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Data Snapshot: Recreational Vehicle Fires (2018‑2020)

Each year, from 2018 to 2020, an estimated average of 4,200 recreational vehicle (RV) fires were reported to fire departments within the U.S. 1 Annually, these fires resulted in an estimated average of 15 civilian deaths, 125 civilian injuries and $60,300,000 in loss. 2

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Loss measures for RV fires (3-year average, 2018‑2020)

Loss measureRV fires
Fatalities/1,000 fires3.9
Injuries/1,000 fires16.3
Dollar loss/fire$15,350

The average number of fatalities per 1,000 RV fires reported to the National Fire Incident Reporting System (NFIRS) from 2018 to 2020 was 3.9. During the same time period, the number of injuries per 1,000 fires was 16.3. Additionally, the amount of dollar loss per RV fire was $15,350. 3

RV fires, self-propelled versus not self-propelled (2018‑2020)

Of the 4,200 RV fires, 85% were not self-propelled, and the remaining 15% were self-propelled.

Source: NFIRS 5.0.

RV fires by time of alarm (2018‑2020)

RV fires most frequently occurred during the afternoon, peaking from 2 to 3 p.m. (7%). RV fires occurred least often in the morning hours from 3 to 4 a.m. (2%) and from 6 to 7 a.m. (2%).

Source: NFIRS 5.0

Table may not total 100 percent due to rounding.

Table may not total 100 percent due to rounding.

RV fires by day of the week (2018‑2020)

RV fires occurred most frequently on Fridays (15%) and Saturdays (15%). This coincides with the weekend and time off from work when RVs are often used.

Source: NFIRS 5.0

Table may not total 100 percent due to rounding.

RV fires by month (2018‑2020)

RV fires peaked in July at 11% and occurred most often during the months of May through August, accounting for 38% of the fires. It is possible this slight peak may be due to elevated outdoor temperatures or increased vehicle use, as many individuals and families take vacations during these months.

Source: NFIRS 5.0

Table may not total 100 percent due to rounding.

RV fire cause (2018‑2020, unknowns apportioned)

In 36% of the RV fires, the cause of ignition was unintentional actions, followed by failure of equipment or heat source (15%). Exposures and intentional actions caused an additional 6% and 4% of the RV fires, respectively, while acts of nature resulted in less than 1% of the fires. The cause of ignition was undetermined after the investigation in 26% of the RV fires and was still under investigation in 13% of the fires.

Source: NFIRS 5.0.
36.2%
Unintentional
25.6%
Cause undetermined after investigation
14.7%
Failure of equipment or heat source
13.4%
Cause under investigation
5.7%
Exposure
4.2%
Intentional
0.3%
Act of nature
Note: Total percentages do not add up to 100 percent due to rounding.

Leading areas of fire origin in RV fires (2018‑2020, unknowns apportioned)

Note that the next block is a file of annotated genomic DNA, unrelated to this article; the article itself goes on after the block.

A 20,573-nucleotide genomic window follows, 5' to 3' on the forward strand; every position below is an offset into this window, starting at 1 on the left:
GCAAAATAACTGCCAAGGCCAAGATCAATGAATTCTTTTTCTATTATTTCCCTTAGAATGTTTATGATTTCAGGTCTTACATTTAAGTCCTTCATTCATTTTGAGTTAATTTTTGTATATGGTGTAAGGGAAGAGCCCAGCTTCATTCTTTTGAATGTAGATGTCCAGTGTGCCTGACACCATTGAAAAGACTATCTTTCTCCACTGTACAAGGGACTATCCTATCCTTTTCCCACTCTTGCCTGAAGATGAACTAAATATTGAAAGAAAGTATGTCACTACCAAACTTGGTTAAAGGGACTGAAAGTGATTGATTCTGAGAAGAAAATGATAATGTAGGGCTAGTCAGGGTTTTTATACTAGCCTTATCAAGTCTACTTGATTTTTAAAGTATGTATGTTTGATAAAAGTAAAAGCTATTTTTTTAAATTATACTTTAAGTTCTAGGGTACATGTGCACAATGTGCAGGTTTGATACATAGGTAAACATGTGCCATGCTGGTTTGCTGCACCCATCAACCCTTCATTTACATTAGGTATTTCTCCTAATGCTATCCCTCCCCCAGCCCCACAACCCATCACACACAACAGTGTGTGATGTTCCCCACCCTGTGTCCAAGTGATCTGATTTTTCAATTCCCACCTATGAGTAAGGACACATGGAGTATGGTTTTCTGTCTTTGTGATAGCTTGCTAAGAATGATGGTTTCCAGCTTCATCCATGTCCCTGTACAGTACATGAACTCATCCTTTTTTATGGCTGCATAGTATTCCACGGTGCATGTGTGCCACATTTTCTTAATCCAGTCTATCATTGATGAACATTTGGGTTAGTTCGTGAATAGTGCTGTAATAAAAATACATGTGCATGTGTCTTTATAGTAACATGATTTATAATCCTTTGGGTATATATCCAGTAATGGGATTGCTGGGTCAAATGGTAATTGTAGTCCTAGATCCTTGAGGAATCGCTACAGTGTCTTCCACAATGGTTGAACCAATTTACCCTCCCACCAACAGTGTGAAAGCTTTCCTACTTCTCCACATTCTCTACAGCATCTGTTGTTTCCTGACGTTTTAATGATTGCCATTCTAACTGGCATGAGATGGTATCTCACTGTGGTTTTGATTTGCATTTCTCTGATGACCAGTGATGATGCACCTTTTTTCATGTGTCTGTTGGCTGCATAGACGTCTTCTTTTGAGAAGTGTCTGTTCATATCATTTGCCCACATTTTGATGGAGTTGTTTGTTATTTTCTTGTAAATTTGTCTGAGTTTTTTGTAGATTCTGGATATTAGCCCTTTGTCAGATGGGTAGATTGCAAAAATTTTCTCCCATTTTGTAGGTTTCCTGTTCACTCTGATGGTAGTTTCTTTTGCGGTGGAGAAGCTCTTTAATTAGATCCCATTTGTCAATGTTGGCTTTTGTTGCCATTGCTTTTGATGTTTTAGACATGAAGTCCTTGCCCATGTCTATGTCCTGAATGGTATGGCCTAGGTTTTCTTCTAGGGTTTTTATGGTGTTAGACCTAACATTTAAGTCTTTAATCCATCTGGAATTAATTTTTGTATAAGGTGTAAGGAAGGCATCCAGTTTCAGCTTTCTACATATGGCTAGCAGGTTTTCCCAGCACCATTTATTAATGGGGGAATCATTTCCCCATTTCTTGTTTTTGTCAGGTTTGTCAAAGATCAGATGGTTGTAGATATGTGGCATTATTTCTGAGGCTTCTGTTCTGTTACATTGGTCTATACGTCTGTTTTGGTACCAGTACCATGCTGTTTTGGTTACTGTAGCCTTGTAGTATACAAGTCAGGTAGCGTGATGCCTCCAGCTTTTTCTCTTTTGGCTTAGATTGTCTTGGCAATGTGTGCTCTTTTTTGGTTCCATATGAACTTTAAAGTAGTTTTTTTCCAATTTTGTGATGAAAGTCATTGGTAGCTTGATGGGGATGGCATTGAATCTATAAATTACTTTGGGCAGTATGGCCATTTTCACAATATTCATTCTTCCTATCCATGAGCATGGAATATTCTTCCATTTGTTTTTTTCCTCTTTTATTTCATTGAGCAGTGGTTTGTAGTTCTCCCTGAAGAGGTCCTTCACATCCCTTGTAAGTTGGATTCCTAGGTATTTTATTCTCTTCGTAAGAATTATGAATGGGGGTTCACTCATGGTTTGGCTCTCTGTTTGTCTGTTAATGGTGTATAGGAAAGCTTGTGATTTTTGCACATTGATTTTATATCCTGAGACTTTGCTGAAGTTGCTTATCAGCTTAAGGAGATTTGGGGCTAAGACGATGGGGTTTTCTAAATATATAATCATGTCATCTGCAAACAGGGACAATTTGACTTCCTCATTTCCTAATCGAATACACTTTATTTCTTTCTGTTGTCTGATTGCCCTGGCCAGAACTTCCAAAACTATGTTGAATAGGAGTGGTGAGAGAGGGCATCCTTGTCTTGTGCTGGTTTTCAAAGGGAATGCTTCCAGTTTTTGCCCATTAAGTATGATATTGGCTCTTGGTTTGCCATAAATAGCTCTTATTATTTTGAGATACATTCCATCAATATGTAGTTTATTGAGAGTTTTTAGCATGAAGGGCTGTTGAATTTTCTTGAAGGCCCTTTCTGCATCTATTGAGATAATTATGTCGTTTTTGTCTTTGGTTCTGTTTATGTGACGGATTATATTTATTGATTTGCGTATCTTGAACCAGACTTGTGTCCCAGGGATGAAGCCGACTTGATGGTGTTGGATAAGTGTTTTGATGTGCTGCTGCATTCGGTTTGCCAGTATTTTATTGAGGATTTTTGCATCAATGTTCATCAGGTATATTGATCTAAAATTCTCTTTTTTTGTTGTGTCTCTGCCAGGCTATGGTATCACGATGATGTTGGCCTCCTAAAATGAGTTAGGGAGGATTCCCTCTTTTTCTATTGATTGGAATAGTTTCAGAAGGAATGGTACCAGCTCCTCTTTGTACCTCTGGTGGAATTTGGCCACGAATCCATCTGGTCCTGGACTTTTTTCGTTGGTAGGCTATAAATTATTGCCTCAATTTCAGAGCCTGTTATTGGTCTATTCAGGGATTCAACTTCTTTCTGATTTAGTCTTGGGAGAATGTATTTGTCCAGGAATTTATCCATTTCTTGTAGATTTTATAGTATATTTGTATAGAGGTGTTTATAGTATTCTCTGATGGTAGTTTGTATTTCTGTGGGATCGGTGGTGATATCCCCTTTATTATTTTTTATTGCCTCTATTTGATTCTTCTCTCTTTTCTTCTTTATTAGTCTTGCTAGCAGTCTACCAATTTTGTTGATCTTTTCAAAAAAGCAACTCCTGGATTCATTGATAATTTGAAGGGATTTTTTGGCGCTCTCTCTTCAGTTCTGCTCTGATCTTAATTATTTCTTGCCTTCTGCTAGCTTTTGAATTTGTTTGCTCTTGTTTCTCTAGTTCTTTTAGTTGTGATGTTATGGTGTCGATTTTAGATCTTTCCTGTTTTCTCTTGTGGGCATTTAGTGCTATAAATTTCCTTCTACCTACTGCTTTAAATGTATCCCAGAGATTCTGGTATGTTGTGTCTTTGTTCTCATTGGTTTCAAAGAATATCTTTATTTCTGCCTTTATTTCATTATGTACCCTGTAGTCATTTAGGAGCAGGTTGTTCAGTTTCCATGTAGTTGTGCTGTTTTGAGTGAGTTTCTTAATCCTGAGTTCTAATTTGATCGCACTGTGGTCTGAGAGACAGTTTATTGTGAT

Areas of fire originPercent
Engine area, running gear, wheel area26.2
Other vehicle area15.7
Operator, passenger area of vehicle9.1
Cooking area7.7
Vehicle exterior6.9
Other area of fire origin4.1
Cargo, trunk area3.9

RV fires most often started in engine, running gear and wheel areas (26%), followed by other miscellaneous vehicle areas (16%) and operator/passenger areas (9%). Smaller but not minor percentages of fires started in cooking areas (8%), vehicle exterior areas (7%), other areas of fire origin (4%) and cargo/trunk areas (4%).

Sources: NFIRS Public Data Release files from 2018 through 2020 and the National Fire Protection Association.
For more information:

Vehicle Fires: What You Need to Know. This pamphlet highlights what the public should and should not do in the event of a vehicle fire.

  1. RV fires are defined by NFIRS Incident Type Codes 136 and 137. These fires include self-propelled motor homes or RVs and campers or RVs that are not self-propelled (includes trailers). Aid Types 3 (mutual aid given) and 4 (automatic aid given) were excluded to avoid counting a single incident more than once.
  2. The computation of the estimate for RV fire dollar loss excludes a $3 billion loss from a naval ship fire in California in 2020.
  3. Average loss for fatalities and injuries is computed per 1,000 fires. Average dollar loss is computed per fire and rounded to the nearest $10. The 2018 and 2019 dollar-loss values were adjusted to 2020 dollars. The average loss measures computed from the NFIRS data alone in the table differ from the average loss measures computed from national estimates. The fire death rate computed from national estimates is (1,000 x (15/4,200)) = 3.6 deaths per 1,000 RV fires, and the fire injury rate is (1,000 x (125/4,200)) = 29.8 injuries per 1,000 RV fires.